Tuesday, March 13, 2012

Intelligence Testing

The first intelligence test was designed by French psychologist Alfred Binet and his colleague Theodore Simon in 1905 as a means of placing schoolchildren in the appropriate grades in public school. Since this first application to educational placement, intelligence testing has developed into a field and industry in its own right. Intelligence tests have varied in terms of their assumptions and applications.

A. Individual Tests
Most intelligence tests were originally developed to be administered to one respondent at a time, or individually.

1. The Binet-Simon Scale
Binet and Simon's original test consisted of 30 subtests involving tasks that children of different ages should be able to perform. If a child could answer the questions that the average nine-year-old could ansewer, he or she was assigned a mental age( MA) of nine.

Each child's MA, as measured by the test, was compared with his or her acutal chronological age (CA). When mental age exceeded chronological age (eg. a seven-year-old with an MA of nine) the child was classified as bright, and assigned to a higher grade level. If CA exceeded MA, the child would be assigned to a lower grade level.

2. The Intelligence Quotient
German psychologist William Stern argued that a simple comparison between MA and CA - eg. concluding that "MA > CA" - was insensitive to degrees of comparison.

Instead, Stern advocated using the ratio of MA to CA to measure intelligence. To eliminate decimal points, Stern's formula for this intelligence quotient(IQ) (since a quotient is the result of an arithmetric division) was: MA/CA x 100 = IQ. For example, a child with an MA of 9 and a CA of 6 has an IQ of 150, whereas one with an MA of 9 and a CA of 12 has an IQ of 75. When MA = CA, IQ = 100.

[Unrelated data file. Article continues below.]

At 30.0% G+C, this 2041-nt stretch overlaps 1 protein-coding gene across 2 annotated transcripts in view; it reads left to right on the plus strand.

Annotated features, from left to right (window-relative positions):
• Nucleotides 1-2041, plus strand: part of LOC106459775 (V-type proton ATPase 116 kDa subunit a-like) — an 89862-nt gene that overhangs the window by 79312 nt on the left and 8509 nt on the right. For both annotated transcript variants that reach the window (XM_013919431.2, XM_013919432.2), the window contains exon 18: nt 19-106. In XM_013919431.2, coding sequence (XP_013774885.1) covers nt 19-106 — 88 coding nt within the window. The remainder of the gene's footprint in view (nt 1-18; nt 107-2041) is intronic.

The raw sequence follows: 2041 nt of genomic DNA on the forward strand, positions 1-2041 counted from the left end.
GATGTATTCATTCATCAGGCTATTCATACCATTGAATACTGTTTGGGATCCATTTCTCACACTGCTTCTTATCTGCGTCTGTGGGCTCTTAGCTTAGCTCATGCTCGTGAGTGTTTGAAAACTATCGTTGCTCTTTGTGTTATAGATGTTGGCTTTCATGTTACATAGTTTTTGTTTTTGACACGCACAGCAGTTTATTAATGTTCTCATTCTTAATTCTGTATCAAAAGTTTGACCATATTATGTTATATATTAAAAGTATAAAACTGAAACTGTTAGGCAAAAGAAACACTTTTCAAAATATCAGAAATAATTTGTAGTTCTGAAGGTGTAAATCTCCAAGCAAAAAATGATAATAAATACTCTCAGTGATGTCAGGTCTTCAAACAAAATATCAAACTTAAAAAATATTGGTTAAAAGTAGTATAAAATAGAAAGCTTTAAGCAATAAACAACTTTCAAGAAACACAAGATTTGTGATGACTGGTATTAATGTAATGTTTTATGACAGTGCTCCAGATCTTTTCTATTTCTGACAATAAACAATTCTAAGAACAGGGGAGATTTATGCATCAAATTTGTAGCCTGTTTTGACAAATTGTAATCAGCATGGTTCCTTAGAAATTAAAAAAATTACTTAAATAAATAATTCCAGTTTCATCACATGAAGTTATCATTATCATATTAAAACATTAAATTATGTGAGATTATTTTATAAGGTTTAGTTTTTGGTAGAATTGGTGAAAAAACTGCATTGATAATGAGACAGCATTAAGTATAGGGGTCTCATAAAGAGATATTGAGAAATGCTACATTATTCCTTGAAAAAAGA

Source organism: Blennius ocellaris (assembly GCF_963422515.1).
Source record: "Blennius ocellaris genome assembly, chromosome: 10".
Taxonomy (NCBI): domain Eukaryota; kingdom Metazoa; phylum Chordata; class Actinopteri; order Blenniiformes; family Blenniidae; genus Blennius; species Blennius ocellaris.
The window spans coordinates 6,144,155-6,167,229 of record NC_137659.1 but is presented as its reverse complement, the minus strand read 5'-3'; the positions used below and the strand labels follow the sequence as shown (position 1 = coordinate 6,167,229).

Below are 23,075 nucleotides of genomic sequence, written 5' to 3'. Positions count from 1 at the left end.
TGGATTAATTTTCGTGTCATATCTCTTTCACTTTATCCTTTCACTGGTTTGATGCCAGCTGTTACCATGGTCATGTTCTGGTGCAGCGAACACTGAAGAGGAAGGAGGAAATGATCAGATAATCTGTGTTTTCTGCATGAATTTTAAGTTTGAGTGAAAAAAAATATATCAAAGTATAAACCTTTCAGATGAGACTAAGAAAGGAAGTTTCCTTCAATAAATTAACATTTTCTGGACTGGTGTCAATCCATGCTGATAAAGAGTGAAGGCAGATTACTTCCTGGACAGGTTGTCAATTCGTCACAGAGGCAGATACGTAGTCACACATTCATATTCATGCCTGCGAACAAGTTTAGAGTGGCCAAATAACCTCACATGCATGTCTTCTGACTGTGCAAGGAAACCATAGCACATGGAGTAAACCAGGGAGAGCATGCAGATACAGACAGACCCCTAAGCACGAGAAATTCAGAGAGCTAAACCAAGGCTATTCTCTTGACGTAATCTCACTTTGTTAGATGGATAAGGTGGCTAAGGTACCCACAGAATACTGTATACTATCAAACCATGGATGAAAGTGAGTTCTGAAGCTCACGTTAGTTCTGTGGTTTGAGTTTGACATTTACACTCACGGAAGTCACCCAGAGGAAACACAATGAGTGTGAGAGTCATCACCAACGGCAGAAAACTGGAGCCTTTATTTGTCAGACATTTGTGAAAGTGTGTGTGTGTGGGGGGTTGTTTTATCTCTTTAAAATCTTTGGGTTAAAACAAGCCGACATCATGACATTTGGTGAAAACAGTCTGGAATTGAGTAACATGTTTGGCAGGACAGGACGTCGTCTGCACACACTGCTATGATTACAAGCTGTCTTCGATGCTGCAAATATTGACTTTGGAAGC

3. The Stanford-Binet Intelligence Scale
In 1916 (and several times since), Stanford University psychologist Lewis Terman(1877-1956) revised the original Binet-Simon scale of intelligence. Items that yielded little information were discarded, others were improved, and the resulting test, titled the Stanford-Binet Intelligence Scale, was restandardized on new populations of children.

The most recent version of the Stanford-Binet includes four designated areas, with its own set of subtests: verbal reasoning; abstract value reasoning; quantitative reasoning; and short-term memory.

4. The Wechsler Tests
The individual intelligence test most often administered today is likely to be one developed by the late American psychologist David Wechsler.

Wechsler's scale consists of two subscales: a verbal scale, and a perfomance scale. The verbal scale includes questions and tasks involving informaation, arithmetic, and comprehension. The performance scale includes tests of picture arrangement, puzzle assembly, block design assembly, and identification of elements missing in pictures.

The Wechsler Adult Intelligence Scale-Revised (WAIS-R) is administered to individuals over age 16, while the Wechsler Intelligence Test for Children -Revised (WISC-R) is administered to school-age children.

B. Group Tests
For the sake of expediency and time, many "intelligence" tests -- often tests of achievement or of a particular skill like verbal ability -- are designed to be administered in paper-and pencil form to many individuals simultaneously. Best known among high-school and college students are the Scholastic Aptitude Test (SAT) and the American College Testing (ACT) program. Group tests are convenient and eliminate examiner bias. They are usually limited in the comprehensiveness of their results in comparison with individual tests.

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